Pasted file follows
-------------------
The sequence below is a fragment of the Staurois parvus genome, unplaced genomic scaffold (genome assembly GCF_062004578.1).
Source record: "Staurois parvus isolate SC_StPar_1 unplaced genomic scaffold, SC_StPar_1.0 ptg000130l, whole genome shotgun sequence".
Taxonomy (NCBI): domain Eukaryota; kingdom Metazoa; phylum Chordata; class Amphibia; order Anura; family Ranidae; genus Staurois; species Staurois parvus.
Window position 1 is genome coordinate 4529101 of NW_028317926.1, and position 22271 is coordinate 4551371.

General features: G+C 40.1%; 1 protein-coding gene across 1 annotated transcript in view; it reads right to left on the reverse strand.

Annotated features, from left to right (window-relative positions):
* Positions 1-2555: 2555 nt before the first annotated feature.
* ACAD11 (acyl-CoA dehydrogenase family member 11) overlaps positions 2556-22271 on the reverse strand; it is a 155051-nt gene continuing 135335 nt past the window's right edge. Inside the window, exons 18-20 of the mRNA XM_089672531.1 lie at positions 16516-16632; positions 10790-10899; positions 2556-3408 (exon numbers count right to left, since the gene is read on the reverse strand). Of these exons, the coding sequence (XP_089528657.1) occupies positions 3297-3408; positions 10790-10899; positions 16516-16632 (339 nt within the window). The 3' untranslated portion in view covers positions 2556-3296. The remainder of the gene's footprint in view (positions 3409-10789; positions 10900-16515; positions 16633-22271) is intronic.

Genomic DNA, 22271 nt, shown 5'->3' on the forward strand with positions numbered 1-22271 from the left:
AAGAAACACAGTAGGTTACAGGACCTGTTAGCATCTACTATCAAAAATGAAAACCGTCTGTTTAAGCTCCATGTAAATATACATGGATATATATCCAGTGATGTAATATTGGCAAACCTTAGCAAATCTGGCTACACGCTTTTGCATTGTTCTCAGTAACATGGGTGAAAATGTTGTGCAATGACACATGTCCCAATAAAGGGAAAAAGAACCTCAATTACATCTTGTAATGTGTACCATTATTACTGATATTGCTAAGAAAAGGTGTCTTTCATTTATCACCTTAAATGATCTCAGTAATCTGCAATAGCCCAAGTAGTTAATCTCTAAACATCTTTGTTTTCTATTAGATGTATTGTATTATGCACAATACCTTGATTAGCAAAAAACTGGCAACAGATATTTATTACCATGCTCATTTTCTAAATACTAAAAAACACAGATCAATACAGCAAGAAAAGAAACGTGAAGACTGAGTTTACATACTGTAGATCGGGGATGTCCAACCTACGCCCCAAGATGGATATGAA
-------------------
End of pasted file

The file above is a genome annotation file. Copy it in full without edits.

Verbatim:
The sequence below is a fragment of the Staurois parvus genome, unplaced genomic scaffold (genome assembly GCF_062004578.1).
Source record: "Staurois parvus isolate SC_StPar_1 unplaced genomic scaffold, SC_StPar_1.0 ptg000130l, whole genome shotgun sequence".
Taxonomy (NCBI): domain Eukaryota; kingdom Metazoa; phylum Chordata; class Amphibia; order Anura; family Ranidae; genus Staurois; species Staurois parvus.
Window position 1 is genome coordinate 4529101 of NW_028317926.1, and position 22271 is coordinate 4551371.

General features: G+C 40.1%; 1 protein-coding gene across 1 annotated transcript in view; it reads right to left on the reverse strand.

Annotated features, from left to right (window-relative positions):
* Positions 1-2555: 2555 nt before the first annotated feature.
* ACAD11 (acyl-CoA dehydrogenase family member 11) overlaps positions 2556-22271 on the reverse strand; it is a 155051-nt gene continuing 135335 nt past the window's right edge. Inside the window, exons 18-20 of the mRNA XM_089672531.1 lie at positions 16516-16632; positions 10790-10899; positions 2556-3408 (exon numbers count right to left, since the gene is read on the reverse strand). Of these exons, the coding sequence (XP_089528657.1) occupies positions 3297-3408; positions 10790-10899; positions 16516-16632 (339 nt within the window). The 3' untranslated portion in view covers positions 2556-3296. The remainder of the gene's footprint in view (positions 3409-10789; positions 10900-16515; positions 16633-22271) is intronic.

Genomic DNA, 22271 nt, shown 5'->3' on the forward strand with positions numbered 1-22271 from the left:
AAGAAACACAGTAGGTTACAGGACCTGTTAGCATCTACTATCAAAAATGAAAACCGTCTGTTTAAGCTCCATGTAAATATACATGGATATATATCCAGTGATGTAATATTGGCAAACCTTAGCAAATCTGGCTACACGCTTTTGCATTGTTCTCAGTAACATGGGTGAAAATGTTGTGCAATGACACATGTCCCAATAAAGGGAAAAAGAACCTCAATTACATCTTGTAATGTGTACCATTATTACTGATATTGCTAAGAAAAGGTGTCTTTCATTTATCACCTTAAATGATCTCAGTAATCTGCAATAGCCCAAGTAGTTAATCTCTAAACATCTTTGTTTTCTATTAGATGTATTGTATTATGCACAATACCTTGATTAGCAAAAAACTGGCAACAGATATTTATTACCATGCTCATTTTCTAAATACTAAAAAACACAGATCAATACAGCAAGAAAAGAAACGTGAAGACTGAGTTTACATACTGTAGATCGGGGATGTCCAACCTACGCCCCAAGATGGATATGAA